Liberty and Locality in Revolutionary France: Six Villages Compared, 1760-1820

By Peter Jones | Go to book overview

CHAPTER 2
The structures of village life towards the end of
the ancien régime

If village life really had become moribund by the end of the ancien régime, as Alexis de Tocqueville argued,1 it becomes quite difficult to explain the collective vigour and spontaneity which ordinary French people displayed for much of the revolutionary decade. No doubt he would have recognised the problem had the second volume of his famous study ever taken on permanent shape. Indeed, the failure to complete the work may amount to a tacit acknowledgement of the frailties embedded in the original thesis. What is this thesis? As far as the village is concerned, Tocqueville makes five bold assertions which lead him to the general conclusion that state centralisation had become all-embracing and stifling. First, he suggests that whilst villagers had once possessed representative institutions, these amounted to little more than a hollow shell by the time of the Revolution. Second, he argues that local administrative superstructures had decayed to the point where most villagers possessed no more than a sindic and a tax collector. Third, he claims that titular seigneurs had withdrawn from the management of the village completely, although they still had the capacity to impede the smooth running of parish life by virtue of their privileged status. Fourth, he depicts the eighteenth-century village as depleted of its natural leaders, the rural bourgeoisie having decamped to the towns. Nevertheless, resident peasant households — for all their incapacity — remained pathetically grateful even for the simulacrum of local self-government that had survived. This is his fifth point.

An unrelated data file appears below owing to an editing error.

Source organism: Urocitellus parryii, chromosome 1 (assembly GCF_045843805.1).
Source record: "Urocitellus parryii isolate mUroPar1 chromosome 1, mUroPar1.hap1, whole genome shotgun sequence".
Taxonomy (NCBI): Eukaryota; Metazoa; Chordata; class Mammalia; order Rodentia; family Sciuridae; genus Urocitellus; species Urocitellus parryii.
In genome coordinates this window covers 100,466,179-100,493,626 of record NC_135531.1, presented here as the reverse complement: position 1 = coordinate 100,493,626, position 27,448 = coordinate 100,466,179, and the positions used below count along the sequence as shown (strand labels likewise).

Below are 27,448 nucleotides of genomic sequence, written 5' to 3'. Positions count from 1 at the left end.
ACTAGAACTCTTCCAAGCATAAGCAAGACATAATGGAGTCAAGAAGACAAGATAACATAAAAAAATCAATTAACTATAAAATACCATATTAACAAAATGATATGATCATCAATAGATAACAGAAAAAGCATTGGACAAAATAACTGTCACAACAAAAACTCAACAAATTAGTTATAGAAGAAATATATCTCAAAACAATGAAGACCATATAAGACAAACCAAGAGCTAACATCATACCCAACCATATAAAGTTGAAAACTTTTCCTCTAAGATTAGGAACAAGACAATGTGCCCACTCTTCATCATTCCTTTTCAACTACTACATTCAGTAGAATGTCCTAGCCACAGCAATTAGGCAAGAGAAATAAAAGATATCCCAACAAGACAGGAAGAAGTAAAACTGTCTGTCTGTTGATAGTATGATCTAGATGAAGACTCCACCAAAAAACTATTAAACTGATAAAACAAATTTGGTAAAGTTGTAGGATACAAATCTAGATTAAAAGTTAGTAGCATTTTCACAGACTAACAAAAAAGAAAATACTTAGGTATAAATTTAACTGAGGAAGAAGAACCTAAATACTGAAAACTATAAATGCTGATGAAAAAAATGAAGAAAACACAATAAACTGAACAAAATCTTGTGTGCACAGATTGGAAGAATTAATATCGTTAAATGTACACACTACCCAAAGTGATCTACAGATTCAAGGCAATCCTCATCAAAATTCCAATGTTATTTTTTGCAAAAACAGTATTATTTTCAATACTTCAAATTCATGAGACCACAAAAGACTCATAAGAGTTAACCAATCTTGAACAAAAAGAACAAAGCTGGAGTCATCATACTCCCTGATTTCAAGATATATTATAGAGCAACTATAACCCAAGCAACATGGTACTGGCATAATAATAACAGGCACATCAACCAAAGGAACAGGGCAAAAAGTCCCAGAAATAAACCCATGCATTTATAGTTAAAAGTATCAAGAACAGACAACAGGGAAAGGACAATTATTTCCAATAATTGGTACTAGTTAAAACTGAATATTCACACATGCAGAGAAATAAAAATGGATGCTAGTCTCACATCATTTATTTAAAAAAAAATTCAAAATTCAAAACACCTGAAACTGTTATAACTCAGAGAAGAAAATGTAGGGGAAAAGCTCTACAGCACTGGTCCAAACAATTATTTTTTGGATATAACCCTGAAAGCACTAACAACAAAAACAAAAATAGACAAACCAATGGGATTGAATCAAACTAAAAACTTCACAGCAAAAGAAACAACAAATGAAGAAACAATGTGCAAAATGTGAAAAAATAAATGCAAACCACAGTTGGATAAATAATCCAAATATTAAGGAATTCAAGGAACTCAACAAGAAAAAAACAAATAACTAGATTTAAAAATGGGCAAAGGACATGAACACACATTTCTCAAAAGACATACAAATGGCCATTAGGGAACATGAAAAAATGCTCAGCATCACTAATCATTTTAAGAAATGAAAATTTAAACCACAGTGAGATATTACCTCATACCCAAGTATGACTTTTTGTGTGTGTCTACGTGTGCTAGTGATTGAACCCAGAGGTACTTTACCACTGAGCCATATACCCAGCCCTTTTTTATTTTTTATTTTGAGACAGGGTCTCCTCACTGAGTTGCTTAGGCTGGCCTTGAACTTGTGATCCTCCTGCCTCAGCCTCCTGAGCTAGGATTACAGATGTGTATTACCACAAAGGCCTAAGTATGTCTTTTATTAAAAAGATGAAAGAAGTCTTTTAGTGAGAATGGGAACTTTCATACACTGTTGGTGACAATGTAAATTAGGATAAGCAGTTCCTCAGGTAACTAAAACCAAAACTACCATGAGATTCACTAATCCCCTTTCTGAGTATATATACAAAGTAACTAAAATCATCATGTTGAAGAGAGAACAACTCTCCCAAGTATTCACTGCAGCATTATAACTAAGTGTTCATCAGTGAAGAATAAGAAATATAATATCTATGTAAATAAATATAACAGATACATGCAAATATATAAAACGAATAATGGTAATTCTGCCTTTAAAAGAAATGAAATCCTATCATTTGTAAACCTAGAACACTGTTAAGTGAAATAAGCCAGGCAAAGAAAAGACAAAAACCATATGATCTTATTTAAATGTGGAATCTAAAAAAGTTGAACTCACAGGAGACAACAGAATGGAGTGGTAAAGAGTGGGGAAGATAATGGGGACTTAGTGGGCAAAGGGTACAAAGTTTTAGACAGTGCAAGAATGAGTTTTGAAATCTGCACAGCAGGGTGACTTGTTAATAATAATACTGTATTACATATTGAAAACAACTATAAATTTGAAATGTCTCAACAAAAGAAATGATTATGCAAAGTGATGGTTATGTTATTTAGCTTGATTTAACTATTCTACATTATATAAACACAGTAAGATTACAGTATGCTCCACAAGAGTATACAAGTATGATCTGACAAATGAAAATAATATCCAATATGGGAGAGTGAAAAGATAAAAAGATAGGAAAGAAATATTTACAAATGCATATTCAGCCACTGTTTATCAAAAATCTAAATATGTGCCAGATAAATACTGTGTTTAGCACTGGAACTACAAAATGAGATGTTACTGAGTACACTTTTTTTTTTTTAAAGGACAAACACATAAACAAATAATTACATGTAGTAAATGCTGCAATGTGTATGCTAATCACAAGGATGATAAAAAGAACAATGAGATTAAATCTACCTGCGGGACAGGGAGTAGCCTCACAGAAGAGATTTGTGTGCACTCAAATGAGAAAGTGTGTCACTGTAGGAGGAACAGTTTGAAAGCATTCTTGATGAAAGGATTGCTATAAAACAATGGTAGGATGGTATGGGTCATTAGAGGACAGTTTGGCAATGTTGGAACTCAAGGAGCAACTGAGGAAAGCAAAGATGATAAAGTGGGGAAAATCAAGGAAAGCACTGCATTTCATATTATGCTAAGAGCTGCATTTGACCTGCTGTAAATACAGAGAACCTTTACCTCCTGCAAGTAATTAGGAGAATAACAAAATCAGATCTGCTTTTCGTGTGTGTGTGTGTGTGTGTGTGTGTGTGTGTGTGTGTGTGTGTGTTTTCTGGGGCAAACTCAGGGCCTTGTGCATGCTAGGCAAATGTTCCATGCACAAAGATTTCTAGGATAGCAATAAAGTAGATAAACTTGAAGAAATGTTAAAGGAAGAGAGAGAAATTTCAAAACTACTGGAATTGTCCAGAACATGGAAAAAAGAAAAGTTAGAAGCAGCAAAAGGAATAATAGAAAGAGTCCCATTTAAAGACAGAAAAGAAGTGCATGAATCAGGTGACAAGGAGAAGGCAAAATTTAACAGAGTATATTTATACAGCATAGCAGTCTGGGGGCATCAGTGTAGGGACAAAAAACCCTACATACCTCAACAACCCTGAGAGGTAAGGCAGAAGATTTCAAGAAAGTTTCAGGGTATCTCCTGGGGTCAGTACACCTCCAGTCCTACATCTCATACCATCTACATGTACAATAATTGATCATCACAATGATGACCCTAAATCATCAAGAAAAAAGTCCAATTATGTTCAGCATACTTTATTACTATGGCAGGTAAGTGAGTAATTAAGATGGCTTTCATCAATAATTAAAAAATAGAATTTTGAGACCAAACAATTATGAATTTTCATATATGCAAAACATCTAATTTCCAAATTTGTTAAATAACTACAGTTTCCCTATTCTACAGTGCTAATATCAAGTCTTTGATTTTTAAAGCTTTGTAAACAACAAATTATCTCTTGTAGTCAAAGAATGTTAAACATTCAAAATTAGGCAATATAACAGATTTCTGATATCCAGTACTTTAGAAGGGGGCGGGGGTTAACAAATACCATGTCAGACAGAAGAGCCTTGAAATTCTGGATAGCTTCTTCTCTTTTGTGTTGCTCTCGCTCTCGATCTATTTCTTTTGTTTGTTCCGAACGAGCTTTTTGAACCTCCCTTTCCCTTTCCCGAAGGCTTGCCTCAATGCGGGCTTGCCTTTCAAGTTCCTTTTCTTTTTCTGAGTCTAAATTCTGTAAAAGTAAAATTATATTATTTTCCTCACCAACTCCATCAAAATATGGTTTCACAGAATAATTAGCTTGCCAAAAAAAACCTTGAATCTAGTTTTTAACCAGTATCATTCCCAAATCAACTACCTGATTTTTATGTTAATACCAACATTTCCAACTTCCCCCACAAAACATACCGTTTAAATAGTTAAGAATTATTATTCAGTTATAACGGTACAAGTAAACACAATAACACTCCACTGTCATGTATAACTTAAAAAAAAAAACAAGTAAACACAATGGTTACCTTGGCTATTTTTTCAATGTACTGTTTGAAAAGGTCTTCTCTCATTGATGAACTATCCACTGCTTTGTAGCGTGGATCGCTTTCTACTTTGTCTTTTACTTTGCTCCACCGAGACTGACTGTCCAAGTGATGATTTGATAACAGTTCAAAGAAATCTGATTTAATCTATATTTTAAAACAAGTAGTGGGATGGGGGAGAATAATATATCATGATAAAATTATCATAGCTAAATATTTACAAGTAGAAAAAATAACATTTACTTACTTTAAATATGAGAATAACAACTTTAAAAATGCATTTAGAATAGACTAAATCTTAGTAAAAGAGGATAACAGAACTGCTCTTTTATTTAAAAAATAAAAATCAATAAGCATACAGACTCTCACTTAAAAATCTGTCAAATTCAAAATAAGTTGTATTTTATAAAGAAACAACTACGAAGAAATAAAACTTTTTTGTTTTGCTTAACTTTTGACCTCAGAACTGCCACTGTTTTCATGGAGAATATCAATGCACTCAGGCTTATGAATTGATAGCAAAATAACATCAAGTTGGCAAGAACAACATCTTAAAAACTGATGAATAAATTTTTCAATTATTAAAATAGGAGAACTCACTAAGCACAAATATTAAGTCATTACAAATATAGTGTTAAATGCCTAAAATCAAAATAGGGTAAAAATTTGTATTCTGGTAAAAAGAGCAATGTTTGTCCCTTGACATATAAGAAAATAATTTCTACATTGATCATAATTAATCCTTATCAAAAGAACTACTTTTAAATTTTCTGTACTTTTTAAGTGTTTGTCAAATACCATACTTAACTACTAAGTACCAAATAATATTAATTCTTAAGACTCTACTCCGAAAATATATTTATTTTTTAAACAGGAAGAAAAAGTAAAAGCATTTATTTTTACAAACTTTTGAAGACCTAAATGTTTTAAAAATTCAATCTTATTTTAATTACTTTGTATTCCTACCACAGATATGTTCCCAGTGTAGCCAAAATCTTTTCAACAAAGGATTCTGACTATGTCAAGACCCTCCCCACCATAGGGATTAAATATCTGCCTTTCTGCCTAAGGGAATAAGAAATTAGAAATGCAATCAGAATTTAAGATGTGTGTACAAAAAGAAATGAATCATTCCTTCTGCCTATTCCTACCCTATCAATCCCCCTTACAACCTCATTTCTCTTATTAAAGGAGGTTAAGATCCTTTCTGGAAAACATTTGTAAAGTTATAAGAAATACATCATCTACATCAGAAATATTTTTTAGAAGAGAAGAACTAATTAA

The present chapter will paint a picture of village life that departs significantly from the one drawn above. While Tocqueville's general thesis can be endorsed, with qualifications, his detailed assertions do not always withstand close scrutiny. In the light of evidence assembled here, they appear open to question on grounds of accuracy. And even where accurate in detail, Tocqueville's strictures often fail to take the larger picture into

____________________
1
A. de Tocqueville, L'Ancien Régime, ed. G. W. Headlam (Oxford, 1969), pp. 56–60.

-48-

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Liberty and Locality in Revolutionary France: Six Villages Compared, 1760-1820
Table of contents

Table of contents

  • New Studies in European History *
  • Title Page *
  • Contents ix
  • Illustrations x
  • Tables xii
  • Acknowledgments xiii
  • Introduction 1
  • Chapter 1 - Mise-En-Scène 10
  • Chapter 2 - The Structures of Village Life Towards the End of the Ancien Régime 48
  • Chapter 3 - Agendas for Change: 1787–1790 85
  • Chapter 4 - A New Civic Landscape 119
  • Chapter 5 - Sovereignty in the Village 163
  • Chapter 6 - Church and State in Miniature 201
  • Chapter 7 - Land of Liberty? 231
  • Conclusion 266
  • Bibliography 274
  • Index 302
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